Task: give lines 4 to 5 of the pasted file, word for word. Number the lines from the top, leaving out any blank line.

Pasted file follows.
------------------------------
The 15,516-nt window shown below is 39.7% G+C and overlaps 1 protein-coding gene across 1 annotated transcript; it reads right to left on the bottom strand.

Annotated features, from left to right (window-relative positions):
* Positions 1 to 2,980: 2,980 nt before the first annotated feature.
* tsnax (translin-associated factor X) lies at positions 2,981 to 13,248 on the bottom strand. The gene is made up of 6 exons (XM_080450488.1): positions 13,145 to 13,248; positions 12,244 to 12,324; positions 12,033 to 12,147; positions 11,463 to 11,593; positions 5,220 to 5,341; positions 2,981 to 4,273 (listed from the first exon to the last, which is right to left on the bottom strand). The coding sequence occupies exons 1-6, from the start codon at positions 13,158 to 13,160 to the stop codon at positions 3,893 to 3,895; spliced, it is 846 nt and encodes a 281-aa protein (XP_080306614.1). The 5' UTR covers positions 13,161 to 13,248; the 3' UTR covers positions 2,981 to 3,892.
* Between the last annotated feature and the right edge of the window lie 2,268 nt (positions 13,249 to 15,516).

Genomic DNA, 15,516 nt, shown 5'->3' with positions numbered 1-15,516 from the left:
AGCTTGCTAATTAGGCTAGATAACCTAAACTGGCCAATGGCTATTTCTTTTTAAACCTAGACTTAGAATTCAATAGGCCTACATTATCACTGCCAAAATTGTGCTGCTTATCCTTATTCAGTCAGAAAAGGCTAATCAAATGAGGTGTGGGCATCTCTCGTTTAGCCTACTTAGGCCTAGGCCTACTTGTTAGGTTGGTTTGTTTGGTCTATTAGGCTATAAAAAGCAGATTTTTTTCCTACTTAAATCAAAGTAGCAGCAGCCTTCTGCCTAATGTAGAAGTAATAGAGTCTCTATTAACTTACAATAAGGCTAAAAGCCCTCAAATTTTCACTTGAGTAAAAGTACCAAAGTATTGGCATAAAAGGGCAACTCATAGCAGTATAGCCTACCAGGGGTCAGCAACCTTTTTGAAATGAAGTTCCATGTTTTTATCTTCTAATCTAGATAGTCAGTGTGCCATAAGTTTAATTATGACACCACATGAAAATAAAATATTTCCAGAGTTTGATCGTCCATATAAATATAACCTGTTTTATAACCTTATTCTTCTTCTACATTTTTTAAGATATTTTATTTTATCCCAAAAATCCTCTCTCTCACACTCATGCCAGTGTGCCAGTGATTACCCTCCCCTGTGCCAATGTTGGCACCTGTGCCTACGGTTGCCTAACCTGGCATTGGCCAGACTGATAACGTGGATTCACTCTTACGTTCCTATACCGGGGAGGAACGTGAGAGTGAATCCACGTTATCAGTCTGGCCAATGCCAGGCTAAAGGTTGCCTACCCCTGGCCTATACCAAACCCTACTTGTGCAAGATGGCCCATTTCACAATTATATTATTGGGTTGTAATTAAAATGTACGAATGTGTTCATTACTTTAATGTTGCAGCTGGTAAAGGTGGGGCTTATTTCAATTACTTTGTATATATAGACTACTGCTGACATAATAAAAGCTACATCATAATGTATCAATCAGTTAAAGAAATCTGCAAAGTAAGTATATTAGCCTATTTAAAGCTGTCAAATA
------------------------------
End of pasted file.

* tsnax (translin-associated factor X) lies at positions 2,981 to 13,248 on the bottom strand. The gene is made up of 6 exons (XM_080450488.1): positions 13,145 to 13,248; positions 12,244 to 12,324; positions 12,033 to 12,147; positions 11,463 to 11,593; positions 5,220 to 5,341; positions 2,981 to 4,273 (listed from the first exon to the last, which is right to left on the bottom strand). The coding sequence occupies exons 1-6, from the start codon at positions 13,158 to 13,160 to the stop codon at positions 3,893 to 3,895; spliced, it is 846 nt and encodes a 281-aa protein (XP_080306614.1). The 5' UTR covers positions 13,161 to 13,248; the 3' UTR covers positions 2,981 to 3,892.
* Between the last annotated feature and the right edge of the window lie 2,268 nt (positions 13,249 to 15,516).